The tough time in our lives where—a convict who really loved tigers, a boatload of candy (and, okay, other groceries, too) delivered by the great and essential postal and delivery workers, choreographed dance videos on an app called TikTok, funny memes of the cluster that is working from home/caring for children/homeschooling/cooking/cleaning, and healthcare worker superheroes—got us through.

Because we will get through this. And a little laughter will help. 💓

When I was expecting my first child, I wanted to know everything that could possibly be in store for his first year.

I quizzed my own mom and the friends who ventured into motherhood before I did. I absorbed parenting books and articles like a sponge. I signed up for classes on childbirth, breastfeeding and even baby-led weaning. My philosophy? The more I knew, the better.

Yet, despite my best efforts, I didn't know it all. Not by a long shot. Instead, my firstborn, my husband and I had to figure it out together—day by day, challenge by challenge, triumph by triumph.

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The funny thing is that although I wanted to know it all, the surprises—those moments that were unique to us—were what made that first year so beautiful.

Of course, my research provided a helpful outline as I graduated from never having changed a diaper to conquering the newborn haze, my return to work, the milestones and the challenges. But while I did need much of that tactical knowledge, I also learned the value of following my baby's lead and trusting my gut.

I realized the importance of advice from fellow mamas, too. I vividly remember a conversation with a friend who had her first child shortly before I welcomed mine. My friend, who had already returned to work after maternity leave, encouraged me to be patient when introducing a bottle and to help my son get comfortable with taking that bottle from someone else.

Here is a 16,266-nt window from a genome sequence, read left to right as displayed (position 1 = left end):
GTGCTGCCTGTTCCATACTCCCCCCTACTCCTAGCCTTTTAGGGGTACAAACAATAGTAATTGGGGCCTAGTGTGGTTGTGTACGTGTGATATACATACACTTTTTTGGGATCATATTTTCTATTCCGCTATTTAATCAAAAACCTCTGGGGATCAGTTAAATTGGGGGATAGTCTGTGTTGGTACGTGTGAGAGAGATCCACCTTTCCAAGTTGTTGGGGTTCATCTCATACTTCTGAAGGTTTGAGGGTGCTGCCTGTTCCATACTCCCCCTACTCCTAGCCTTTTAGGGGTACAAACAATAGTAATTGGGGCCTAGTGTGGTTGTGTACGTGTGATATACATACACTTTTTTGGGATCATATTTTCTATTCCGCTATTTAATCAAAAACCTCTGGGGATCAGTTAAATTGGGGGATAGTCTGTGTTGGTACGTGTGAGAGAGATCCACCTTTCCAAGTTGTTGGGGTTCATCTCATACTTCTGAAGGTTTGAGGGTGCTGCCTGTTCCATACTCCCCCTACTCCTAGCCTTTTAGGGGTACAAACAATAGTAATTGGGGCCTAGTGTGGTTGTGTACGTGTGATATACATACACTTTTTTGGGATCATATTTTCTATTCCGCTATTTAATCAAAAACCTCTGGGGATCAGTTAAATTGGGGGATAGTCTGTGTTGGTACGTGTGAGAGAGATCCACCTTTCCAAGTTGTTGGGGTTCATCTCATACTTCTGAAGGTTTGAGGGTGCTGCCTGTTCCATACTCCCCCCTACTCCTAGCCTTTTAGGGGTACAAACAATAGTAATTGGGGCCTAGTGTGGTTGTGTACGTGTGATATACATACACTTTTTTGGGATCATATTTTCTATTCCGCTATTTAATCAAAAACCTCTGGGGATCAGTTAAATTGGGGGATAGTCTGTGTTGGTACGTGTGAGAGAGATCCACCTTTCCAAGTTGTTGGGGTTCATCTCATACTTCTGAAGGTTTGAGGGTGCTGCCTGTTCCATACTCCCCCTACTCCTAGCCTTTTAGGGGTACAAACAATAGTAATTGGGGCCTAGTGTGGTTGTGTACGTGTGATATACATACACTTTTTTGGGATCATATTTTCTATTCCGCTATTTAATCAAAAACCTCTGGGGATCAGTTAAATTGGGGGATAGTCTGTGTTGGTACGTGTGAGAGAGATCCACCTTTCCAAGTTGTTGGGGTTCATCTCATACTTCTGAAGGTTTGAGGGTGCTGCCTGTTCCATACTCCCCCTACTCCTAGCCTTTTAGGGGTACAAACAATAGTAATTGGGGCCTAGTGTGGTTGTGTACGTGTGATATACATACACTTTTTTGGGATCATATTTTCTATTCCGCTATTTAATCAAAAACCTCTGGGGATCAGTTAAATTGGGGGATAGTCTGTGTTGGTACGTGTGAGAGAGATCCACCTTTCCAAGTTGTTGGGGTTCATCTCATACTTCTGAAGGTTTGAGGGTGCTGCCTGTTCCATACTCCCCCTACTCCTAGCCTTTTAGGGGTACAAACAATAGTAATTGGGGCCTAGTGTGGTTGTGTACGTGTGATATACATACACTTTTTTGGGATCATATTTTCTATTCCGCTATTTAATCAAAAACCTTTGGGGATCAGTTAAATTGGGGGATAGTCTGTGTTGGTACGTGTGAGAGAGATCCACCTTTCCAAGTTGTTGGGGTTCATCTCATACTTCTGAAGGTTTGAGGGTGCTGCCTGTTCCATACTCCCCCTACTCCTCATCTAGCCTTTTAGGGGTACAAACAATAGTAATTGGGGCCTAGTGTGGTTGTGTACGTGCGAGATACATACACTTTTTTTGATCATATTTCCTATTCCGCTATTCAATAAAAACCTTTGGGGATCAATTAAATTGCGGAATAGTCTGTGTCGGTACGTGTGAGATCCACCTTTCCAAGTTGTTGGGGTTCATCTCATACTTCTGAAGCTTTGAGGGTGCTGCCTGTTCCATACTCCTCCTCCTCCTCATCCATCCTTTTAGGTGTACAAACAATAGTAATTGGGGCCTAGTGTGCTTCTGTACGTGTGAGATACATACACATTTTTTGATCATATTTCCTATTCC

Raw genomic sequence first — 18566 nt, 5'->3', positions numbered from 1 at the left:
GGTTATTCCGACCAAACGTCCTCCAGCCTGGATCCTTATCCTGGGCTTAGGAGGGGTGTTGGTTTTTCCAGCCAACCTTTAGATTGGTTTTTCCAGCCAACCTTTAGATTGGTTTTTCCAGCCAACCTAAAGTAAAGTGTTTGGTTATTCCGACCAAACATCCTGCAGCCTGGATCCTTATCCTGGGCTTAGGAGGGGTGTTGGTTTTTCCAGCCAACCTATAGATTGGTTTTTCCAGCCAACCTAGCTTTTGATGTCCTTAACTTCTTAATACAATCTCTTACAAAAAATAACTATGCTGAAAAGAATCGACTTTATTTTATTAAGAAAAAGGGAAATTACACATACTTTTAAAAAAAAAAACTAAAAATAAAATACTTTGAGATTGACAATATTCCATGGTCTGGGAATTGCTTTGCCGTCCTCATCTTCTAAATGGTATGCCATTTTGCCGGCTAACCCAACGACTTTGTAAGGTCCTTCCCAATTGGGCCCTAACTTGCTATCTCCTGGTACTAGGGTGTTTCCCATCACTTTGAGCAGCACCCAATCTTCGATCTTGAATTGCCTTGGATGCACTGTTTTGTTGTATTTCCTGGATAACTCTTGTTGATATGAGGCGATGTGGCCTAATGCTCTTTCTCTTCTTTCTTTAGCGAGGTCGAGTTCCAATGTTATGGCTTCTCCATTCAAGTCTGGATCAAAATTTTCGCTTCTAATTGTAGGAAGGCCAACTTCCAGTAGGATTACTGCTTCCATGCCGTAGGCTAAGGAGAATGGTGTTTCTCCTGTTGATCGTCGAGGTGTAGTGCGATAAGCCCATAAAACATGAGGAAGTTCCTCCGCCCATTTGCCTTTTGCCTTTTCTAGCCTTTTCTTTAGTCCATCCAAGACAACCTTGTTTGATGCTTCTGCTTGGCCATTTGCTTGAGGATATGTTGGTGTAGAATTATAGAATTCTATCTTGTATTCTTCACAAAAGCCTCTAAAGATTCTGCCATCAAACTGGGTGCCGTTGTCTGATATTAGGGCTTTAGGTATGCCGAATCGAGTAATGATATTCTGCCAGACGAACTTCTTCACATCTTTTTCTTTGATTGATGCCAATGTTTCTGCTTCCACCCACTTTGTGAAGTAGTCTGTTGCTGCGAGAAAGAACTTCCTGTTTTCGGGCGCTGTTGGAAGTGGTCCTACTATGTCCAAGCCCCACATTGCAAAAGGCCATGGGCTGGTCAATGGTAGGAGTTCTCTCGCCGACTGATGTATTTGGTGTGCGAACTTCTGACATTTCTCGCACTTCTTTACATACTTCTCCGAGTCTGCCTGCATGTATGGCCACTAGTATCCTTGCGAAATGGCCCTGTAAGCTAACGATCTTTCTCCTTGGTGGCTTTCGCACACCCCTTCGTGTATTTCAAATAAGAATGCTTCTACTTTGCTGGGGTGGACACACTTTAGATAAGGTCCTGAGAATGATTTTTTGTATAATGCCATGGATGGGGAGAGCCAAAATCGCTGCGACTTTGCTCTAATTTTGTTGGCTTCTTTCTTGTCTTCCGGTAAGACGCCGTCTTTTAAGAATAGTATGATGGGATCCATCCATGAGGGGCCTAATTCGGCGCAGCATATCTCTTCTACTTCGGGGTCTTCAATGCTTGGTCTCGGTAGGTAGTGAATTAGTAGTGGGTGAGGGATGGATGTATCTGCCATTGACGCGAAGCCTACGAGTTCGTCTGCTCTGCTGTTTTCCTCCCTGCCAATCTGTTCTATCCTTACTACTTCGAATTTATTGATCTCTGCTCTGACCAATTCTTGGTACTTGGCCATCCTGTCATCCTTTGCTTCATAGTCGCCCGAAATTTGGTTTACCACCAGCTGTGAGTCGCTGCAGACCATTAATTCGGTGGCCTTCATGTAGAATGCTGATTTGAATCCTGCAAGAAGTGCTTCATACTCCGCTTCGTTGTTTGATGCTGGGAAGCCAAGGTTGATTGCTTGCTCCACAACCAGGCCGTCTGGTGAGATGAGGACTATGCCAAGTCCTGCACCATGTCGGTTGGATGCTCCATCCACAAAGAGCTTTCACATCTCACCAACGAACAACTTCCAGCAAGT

Yes, from a logistical standpoint, that's great advice for any working mama. But I also took an incredibly important point from this conversation: This was less about the act of bottle-feeding itself, and more about what it represented for my peace of mind when I was away from my son.

This fellow mama encouraged me to honor my emotions and give myself permission to do what was best for my family—and that really set the tone for my whole approach to parenting. Because honestly, that was just the first of many big transitions during that first year, and each of them came with their own set of mixed emotions.

I felt proud and also strangely nostalgic as my baby seamlessly graduated to a sippy bottle.

I felt my baby's teething pain along with him and also felt confident that we could get through it with the right tools.

I felt relieved as my baby learned to self-soothe by finding his own pacifier and also sad to realize how quickly he was becoming his own person.



As I look back on everything now, some four years and two more kids later, I can't remember the exact day my son crawled, the project I tackled on my first day back at work, or even what his first word was. (It's written somewhere in a baby book!)

But I do remember how I felt with each milestone: the joy, the overwhelming love, the anxiety, the exhaustion and the sense of wonder. That truly was the greatest gift of the first year… and nothing could have prepared me for all those feelings.

This article was sponsored by Dr. Brown's. Thank you for supporting the brands that support Motherly and mamas.

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As mamas we want our babies to be safe, and that's what makes what happened to Glee actress Naya Rivera and her 4-year-old son Josey so heartbreaking.

On July 13, the Ventura County Sheriff's Department announced the 33-year-old mother's body was found at Lake Piru, five days after her son was found floating alone on a rented boat. According to Ventura County Sheriff Bill Ayub, Rivera's last action was to save her son.

"We know from speaking with her son that he and Naya swam in the lake together at some point in her journey. It was at that time that her son described being helped into the boat by Naya, who boosted him onto the deck from behind. He told investigators that he looked back and saw her disappear under the surface of the water," Ayub explained, adding that Rivera's son was wearing his life vest, but the adult life vest was left on the unanchored boat.

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Ayub says exactly what caused the drowning is still speculation but investigators believe the boat started drifting and that Rivera "mustered enough energy to get her son back onto the boat but not enough to save herself."

Our hearts are breaking for Josey and his dad right now. So much is unknown about what happened on Lake Piru but one thing is crystal clear: Naya Rivera has always loved her son with all her heart.